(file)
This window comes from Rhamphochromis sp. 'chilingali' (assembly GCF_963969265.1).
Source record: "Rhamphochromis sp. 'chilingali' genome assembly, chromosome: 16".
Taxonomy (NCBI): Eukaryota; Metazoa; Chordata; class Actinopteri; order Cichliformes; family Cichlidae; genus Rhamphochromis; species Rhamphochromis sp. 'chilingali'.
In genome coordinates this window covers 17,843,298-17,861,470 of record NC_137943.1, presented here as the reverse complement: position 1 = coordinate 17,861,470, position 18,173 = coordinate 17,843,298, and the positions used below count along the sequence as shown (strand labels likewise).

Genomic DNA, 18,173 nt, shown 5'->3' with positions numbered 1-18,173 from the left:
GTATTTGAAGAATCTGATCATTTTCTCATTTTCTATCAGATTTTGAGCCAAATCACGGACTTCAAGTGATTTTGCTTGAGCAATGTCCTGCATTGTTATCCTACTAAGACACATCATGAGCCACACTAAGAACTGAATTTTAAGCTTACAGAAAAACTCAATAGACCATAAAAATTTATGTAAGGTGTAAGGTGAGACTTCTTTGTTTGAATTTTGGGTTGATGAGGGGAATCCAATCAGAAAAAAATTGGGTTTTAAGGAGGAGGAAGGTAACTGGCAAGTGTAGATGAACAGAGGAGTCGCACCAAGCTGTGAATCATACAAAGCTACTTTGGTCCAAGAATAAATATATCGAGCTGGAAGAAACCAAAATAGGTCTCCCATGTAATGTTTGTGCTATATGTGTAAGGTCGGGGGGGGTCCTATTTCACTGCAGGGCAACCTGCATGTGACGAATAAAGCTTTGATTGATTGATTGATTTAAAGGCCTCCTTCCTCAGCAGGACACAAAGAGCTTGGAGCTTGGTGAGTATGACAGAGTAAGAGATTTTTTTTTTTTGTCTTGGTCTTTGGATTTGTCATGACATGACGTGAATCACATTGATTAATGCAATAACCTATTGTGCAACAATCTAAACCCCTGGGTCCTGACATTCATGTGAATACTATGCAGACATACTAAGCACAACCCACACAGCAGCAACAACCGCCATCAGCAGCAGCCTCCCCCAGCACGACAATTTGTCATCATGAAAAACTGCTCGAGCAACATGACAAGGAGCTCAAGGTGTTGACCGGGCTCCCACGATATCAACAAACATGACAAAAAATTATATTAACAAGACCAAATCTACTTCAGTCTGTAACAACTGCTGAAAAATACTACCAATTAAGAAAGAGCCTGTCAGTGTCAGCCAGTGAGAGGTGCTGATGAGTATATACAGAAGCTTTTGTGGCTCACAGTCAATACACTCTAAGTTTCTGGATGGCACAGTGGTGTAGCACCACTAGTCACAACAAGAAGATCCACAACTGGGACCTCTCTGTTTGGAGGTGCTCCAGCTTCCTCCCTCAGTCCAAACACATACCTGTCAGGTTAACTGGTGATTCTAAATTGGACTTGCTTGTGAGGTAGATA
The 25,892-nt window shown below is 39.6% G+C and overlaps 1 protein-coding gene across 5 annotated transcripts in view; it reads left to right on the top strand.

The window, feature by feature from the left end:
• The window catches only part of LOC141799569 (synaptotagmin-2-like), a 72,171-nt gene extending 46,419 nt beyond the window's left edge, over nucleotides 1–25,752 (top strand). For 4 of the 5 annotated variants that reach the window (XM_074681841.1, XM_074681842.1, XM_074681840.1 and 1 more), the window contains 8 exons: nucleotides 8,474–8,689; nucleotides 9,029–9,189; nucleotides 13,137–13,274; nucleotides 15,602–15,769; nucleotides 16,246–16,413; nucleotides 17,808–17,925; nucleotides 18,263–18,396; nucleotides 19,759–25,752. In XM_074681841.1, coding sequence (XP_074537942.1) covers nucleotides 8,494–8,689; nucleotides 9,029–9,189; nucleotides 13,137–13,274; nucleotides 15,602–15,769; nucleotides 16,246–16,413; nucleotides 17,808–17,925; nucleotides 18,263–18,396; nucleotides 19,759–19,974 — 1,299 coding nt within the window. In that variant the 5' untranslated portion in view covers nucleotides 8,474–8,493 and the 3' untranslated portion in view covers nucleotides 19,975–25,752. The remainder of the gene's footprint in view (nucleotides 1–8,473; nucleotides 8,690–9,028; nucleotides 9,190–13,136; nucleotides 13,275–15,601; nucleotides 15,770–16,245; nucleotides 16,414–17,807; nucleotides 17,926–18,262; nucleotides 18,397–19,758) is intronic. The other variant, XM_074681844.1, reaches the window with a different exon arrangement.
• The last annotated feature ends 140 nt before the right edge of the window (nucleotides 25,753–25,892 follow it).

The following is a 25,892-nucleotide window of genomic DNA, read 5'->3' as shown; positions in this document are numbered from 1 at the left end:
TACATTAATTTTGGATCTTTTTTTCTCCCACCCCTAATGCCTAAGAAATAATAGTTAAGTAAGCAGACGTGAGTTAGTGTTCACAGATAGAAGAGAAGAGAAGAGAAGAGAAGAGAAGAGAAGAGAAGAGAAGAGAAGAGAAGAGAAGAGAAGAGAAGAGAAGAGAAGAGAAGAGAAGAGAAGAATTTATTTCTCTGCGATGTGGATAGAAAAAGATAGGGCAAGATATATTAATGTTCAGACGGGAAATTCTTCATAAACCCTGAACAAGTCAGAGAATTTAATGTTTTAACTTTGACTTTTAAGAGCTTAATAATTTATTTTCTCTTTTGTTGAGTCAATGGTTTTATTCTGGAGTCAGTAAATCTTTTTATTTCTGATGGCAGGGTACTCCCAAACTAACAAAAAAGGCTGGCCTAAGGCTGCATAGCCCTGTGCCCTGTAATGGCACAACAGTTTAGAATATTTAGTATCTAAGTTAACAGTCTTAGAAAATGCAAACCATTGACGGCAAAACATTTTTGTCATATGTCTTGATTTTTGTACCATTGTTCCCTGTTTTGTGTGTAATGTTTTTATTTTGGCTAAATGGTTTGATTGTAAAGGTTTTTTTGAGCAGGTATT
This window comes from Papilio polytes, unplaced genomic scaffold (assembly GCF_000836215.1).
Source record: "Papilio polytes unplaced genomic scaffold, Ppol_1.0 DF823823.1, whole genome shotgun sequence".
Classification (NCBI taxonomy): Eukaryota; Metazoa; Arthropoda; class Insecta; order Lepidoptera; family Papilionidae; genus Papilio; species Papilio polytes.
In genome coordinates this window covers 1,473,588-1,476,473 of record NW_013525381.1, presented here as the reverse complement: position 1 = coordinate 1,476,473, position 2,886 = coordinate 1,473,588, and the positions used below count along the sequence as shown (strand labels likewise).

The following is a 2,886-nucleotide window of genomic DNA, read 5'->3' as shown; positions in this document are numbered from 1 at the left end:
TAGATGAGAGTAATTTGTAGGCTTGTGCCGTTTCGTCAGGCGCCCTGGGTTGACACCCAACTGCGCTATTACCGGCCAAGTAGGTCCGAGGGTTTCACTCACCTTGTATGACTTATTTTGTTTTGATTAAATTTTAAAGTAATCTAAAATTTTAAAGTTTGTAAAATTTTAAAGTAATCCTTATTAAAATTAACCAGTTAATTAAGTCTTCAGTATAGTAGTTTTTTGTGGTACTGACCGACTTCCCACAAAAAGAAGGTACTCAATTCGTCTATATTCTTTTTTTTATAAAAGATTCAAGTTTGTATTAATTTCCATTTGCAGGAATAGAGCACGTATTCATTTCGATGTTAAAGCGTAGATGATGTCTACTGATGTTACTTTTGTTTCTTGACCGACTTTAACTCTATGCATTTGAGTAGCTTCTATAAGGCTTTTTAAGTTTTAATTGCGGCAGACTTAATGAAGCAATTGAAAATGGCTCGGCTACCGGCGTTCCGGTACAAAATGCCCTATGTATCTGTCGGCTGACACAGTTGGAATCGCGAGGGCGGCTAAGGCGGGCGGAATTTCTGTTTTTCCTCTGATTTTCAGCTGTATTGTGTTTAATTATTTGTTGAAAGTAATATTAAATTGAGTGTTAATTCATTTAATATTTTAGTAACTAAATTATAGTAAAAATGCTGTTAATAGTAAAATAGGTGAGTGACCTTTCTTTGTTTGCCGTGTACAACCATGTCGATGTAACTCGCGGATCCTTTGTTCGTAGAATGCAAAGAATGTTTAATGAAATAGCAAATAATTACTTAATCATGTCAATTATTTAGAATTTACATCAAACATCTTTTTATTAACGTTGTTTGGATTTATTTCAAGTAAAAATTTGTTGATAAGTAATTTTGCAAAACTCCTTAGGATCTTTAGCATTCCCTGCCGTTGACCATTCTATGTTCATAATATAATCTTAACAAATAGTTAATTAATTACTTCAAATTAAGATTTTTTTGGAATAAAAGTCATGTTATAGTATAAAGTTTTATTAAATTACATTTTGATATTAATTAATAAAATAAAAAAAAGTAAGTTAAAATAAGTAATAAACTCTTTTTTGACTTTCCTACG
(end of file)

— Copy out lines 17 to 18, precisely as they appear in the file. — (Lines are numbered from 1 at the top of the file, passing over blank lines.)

The following is a 2,886-nucleotide window of genomic DNA, read 5'->3' as shown; positions in this document are numbered from 1 at the left end:
TAGATGAGAGTAATTTGTAGGCTTGTGCCGTTTCGTCAGGCGCCCTGGGTTGACACCCAACTGCGCTATTACCGGCCAAGTAGGTCCGAGGGTTTCACTCACCTTGTATGACTTATTTTGTTTTGATTAAATTTTAAAGTAATCTAAAATTTTAAAGTTTGTAAAATTTTAAAGTAATCCTTATTAAAATTAACCAGTTAATTAAGTCTTCAGTATAGTAGTTTTTTGTGGTACTGACCGACTTCCCACAAAAAGAAGGTACTCAATTCGTCTATATTCTTTTTTTTATAAAAGATTCAAGTTTGTATTAATTTCCATTTGCAGGAATAGAGCACGTATTCATTTCGATGTTAAAGCGTAGATGATGTCTACTGATGTTACTTTTGTTTCTTGACCGACTTTAACTCTATGCATTTGAGTAGCTTCTATAAGGCTTTTTAAGTTTTAATTGCGGCAGACTTAATGAAGCAATTGAAAATGGCTCGGCTACCGGCGTTCCGGTACAAAATGCCCTATGTATCTGTCGGCTGACACAGTTGGAATCGCGAGGGCGGCTAAGGCGGGCGGAATTTCTGTTTTTCCTCTGATTTTCAGCTGTATTGTGTTTAATTATTTGTTGAAAGTAATATTAAATTGAGTGTTAATTCATTTAATATTTTAGTAACTAAATTATAGTAAAAATGCTGTTAATAGTAAAATAGGTGAGTGACCTTTCTTTGTTTGCCGTGTACAACCATGTCGATGTAACTCGCGGATCCTTTGTTCGTAGAATGCAAAGAATGTTTAATGAAATAGCAAATAATTACTTAATCATGTCAATTATTTAGAATTTACATCAAACATCTTTTTATTAACGTTGTTTGGATTTATTTCAAGTAAAAATTTGTTGATAAGTAATTTTGCAAAACTCCTTAGGATCTTTAGCATTCCCTGCCGTTGACCATTCTATGTTCATAATATAATCTTAACAAATAGTTAATTAATTACTTCAAATTAAGATTTTTTTGGAATAAAAGTCATGTTATAGTATAAAGTTTTATTAAATTACATTTTGATATTAATTAATAAAATAAAAAAAAGTAAGTTAAAATAAGTAATAAACTCTTTTTTGACTTTCCTACG